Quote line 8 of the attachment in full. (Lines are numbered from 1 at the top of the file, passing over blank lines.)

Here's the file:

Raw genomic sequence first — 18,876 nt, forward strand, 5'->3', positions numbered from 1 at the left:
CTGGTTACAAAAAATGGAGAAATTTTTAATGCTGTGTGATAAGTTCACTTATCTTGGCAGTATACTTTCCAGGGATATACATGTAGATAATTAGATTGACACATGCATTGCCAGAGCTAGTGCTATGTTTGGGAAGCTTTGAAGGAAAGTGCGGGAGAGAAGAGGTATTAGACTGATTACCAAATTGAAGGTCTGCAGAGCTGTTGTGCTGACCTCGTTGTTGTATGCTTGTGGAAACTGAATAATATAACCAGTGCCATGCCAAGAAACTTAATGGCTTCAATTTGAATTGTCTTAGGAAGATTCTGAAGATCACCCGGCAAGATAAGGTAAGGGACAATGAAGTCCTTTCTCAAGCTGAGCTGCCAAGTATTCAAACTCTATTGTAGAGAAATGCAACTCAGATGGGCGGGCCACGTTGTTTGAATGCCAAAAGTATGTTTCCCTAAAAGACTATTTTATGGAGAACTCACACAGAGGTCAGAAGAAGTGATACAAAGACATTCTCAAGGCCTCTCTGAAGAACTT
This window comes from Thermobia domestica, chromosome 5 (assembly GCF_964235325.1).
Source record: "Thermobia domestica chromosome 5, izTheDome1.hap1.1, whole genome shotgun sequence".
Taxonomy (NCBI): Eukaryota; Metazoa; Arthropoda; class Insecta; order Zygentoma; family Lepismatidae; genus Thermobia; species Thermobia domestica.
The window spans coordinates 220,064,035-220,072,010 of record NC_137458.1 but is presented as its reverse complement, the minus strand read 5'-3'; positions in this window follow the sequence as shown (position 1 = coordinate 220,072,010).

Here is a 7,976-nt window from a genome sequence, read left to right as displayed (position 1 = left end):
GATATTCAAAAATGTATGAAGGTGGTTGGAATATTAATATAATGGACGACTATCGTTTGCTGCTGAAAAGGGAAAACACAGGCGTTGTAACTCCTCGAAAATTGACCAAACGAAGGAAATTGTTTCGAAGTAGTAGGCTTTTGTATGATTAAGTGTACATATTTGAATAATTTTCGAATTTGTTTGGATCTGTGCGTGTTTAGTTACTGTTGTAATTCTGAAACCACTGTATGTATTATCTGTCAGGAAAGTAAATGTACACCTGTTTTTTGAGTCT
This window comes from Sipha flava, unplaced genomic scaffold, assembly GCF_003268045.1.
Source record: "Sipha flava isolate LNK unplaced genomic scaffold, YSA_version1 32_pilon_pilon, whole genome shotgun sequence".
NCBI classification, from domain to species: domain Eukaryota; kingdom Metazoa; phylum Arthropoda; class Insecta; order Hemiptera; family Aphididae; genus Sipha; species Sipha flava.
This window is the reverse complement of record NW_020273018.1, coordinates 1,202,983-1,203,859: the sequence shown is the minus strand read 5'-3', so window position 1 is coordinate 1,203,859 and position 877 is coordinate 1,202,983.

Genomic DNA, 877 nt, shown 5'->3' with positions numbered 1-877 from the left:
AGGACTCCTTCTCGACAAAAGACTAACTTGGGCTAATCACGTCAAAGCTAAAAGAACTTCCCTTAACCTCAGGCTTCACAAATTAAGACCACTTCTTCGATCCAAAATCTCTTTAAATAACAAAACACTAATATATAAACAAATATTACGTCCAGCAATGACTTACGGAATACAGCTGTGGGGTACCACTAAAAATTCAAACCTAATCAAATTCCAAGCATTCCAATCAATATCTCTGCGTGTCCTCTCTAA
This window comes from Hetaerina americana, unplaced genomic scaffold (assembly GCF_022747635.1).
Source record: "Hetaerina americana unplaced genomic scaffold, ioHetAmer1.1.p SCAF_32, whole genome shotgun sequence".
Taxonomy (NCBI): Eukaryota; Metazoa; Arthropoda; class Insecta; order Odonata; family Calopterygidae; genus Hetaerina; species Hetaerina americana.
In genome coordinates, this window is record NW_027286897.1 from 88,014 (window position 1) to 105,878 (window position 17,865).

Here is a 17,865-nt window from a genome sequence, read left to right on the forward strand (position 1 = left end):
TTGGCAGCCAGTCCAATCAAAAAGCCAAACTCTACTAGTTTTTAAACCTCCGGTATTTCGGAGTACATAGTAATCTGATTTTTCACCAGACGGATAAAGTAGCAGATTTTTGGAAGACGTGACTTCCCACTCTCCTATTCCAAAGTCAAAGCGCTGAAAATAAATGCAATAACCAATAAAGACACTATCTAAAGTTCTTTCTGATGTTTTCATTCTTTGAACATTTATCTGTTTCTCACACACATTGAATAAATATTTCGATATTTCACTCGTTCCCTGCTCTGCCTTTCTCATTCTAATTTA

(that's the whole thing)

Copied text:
GATATTCAAAAATGTATGAAGGTGGTTGGAATATTAATATAATGGACGACTATCGTTTGCTGCTGAAAAGGGAAAACACAGGCGTTGTAACTCCTCGAAAATTGACCAAACGAAGGAAATTGTTTCGAAGTAGTAGGCTTTTGTATGATTAAGTGTACATATTTGAATAATTTTCGAATTTGTTTGGATCTGTGCGTGTTTAGTTACTGTTGTAATTCTGAAACCACTGTATGTATTATCTGTCAGGAAAGTAAATGTACACCTGTTTTTTGAGTCT